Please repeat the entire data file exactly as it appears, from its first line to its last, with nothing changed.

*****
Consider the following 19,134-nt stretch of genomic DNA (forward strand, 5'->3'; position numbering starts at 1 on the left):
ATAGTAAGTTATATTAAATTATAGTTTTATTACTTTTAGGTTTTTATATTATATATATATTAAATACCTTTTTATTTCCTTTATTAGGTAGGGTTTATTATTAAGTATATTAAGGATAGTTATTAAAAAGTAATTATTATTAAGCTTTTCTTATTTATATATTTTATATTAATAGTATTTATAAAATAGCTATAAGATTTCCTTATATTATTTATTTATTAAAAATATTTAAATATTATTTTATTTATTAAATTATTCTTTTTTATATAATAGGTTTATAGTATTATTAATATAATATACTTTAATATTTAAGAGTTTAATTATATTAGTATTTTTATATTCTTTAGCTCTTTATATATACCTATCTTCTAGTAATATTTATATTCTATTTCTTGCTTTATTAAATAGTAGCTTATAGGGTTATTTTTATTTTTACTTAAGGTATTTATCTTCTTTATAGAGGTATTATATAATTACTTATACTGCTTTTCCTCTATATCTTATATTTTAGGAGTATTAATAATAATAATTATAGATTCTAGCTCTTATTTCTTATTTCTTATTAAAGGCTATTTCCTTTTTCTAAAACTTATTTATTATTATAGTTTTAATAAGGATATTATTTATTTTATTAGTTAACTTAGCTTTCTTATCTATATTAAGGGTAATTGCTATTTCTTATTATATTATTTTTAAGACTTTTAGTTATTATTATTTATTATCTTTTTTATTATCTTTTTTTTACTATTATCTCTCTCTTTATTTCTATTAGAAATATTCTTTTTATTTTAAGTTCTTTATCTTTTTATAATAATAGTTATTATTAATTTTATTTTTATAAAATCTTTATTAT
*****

Consider the following 19,134-nt stretch of genomic DNA (forward strand, 5'->3'; position numbering starts at 1 on the left):
ATAGTAAGTTATATTAAATTATAGTTTTATTACTTTTAGGTTTTTATATTATATATATATTAAATACCTTTTTATTTCCTTTATTAGGTAGGGTTTATTATTAAGTATATTAAGGATAGTTATTAAAAAGTAATTATTATTAAGCTTTTCTTATTTATATATTTTATATTAATAGTATTTATAAAATAGCTATAAGATTTCCTTATATTATTTATTTATTAAAAATATTTAAATATTATTTTATTTATTAAATTATTCTTTTTTATATAATAGGTTTATAGTATTATTAATATAATATACTTTAATATTTAAGAGTTTAATTATATTAGTATTTTTATATTCTTTAGCTCTTTATATATACCTATCTTCTAGTAATATTTATATTCTATTTCTTGCTTTATTAAATAGTAGCTTATAGGGTTATTTTTATTTTTACTTAAGGTATTTATCTTCTTTATAGAGGTATTATATAATTACTTATACTGCTTTTCCTCTATATCTTATATTTTAGGAGTATTAATAATAATAATTATAGATTCTAGCTCTTATTTCTTATTTCTTATTAAAGGCTATTTCCTTTTTCTAAAACTTATTTATTATTATAGTTTTAATAAGGATATTATTTATTTTATTAGTTAACTTAGCTTTCTTATCTATATTAAGGGTAATTGCTATTTCTTATTATATTATTTTTAAGACTTTTAGTTATTATTATTTATTATCTTTTTTATTATCTTTTTTTTACTATTATCTCTCTCTTTATTTCTATTAGAAATATTCTTTTTATTTTAAGTTCTTTATCTTTTTATAATAATAGTTATTATTAATTTTATTTTTATAAAATCTTTATTAT